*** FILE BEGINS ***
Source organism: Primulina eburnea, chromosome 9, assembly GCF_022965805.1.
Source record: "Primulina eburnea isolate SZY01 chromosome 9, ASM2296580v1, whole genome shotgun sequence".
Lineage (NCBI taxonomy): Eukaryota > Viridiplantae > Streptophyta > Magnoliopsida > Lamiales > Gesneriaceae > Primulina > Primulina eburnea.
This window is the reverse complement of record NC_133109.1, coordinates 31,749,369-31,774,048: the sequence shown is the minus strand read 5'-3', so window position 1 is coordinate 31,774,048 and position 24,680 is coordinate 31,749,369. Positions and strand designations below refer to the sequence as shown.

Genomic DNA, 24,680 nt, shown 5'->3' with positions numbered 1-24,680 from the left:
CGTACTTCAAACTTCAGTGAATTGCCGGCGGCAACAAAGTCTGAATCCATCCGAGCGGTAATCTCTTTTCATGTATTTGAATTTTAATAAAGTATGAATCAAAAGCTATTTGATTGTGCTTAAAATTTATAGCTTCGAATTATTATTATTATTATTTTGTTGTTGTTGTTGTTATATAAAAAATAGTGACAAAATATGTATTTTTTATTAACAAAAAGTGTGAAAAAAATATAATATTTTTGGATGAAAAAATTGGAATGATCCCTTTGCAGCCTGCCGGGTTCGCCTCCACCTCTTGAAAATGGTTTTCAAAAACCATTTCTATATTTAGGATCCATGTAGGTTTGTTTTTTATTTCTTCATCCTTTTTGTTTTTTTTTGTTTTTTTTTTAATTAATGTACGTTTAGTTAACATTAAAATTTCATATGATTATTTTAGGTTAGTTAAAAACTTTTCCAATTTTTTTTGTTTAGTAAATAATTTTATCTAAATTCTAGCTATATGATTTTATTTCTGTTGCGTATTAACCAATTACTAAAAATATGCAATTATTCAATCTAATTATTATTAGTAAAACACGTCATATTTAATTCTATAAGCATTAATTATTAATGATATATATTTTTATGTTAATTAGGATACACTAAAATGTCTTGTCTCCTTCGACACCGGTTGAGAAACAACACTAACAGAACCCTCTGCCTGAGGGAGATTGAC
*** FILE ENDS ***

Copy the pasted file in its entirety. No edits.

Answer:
Source organism: Primulina eburnea, chromosome 9, assembly GCF_022965805.1.
Source record: "Primulina eburnea isolate SZY01 chromosome 9, ASM2296580v1, whole genome shotgun sequence".
Lineage (NCBI taxonomy): Eukaryota > Viridiplantae > Streptophyta > Magnoliopsida > Lamiales > Gesneriaceae > Primulina > Primulina eburnea.
This window is the reverse complement of record NC_133109.1, coordinates 31,749,369-31,774,048: the sequence shown is the minus strand read 5'-3', so window position 1 is coordinate 31,774,048 and position 24,680 is coordinate 31,749,369. Positions and strand designations below refer to the sequence as shown.

Genomic DNA, 24,680 nt, shown 5'->3' with positions numbered 1-24,680 from the left:
CGTACTTCAAACTTCAGTGAATTGCCGGCGGCAACAAAGTCTGAATCCATCCGAGCGGTAATCTCTTTTCATGTATTTGAATTTTAATAAAGTATGAATCAAAAGCTATTTGATTGTGCTTAAAATTTATAGCTTCGAATTATTATTATTATTATTTTGTTGTTGTTGTTGTTATATAAAAAATAGTGACAAAATATGTATTTTTTATTAACAAAAAGTGTGAAAAAAATATAATATTTTTGGATGAAAAAATTGGAATGATCCCTTTGCAGCCTGCCGGGTTCGCCTCCACCTCTTGAAAATGGTTTTCAAAAACCATTTCTATATTTAGGATCCATGTAGGTTTGTTTTTTATTTCTTCATCCTTTTTGTTTTTTTTTGTTTTTTTTTTAATTAATGTACGTTTAGTTAACATTAAAATTTCATATGATTATTTTAGGTTAGTTAAAAACTTTTCCAATTTTTTTTGTTTAGTAAATAATTTTATCTAAATTCTAGCTATATGATTTTATTTCTGTTGCGTATTAACCAATTACTAAAAATATGCAATTATTCAATCTAATTATTATTAGTAAAACACGTCATATTTAATTCTATAAGCATTAATTATTAATGATATATATTTTTATGTTAATTAGGATACACTAAAATGTCTTGTCTCCTTCGACACCGGTTGAGAAACAACACTAACAGAACCCTCTGCCTGAGGGAGATTGAC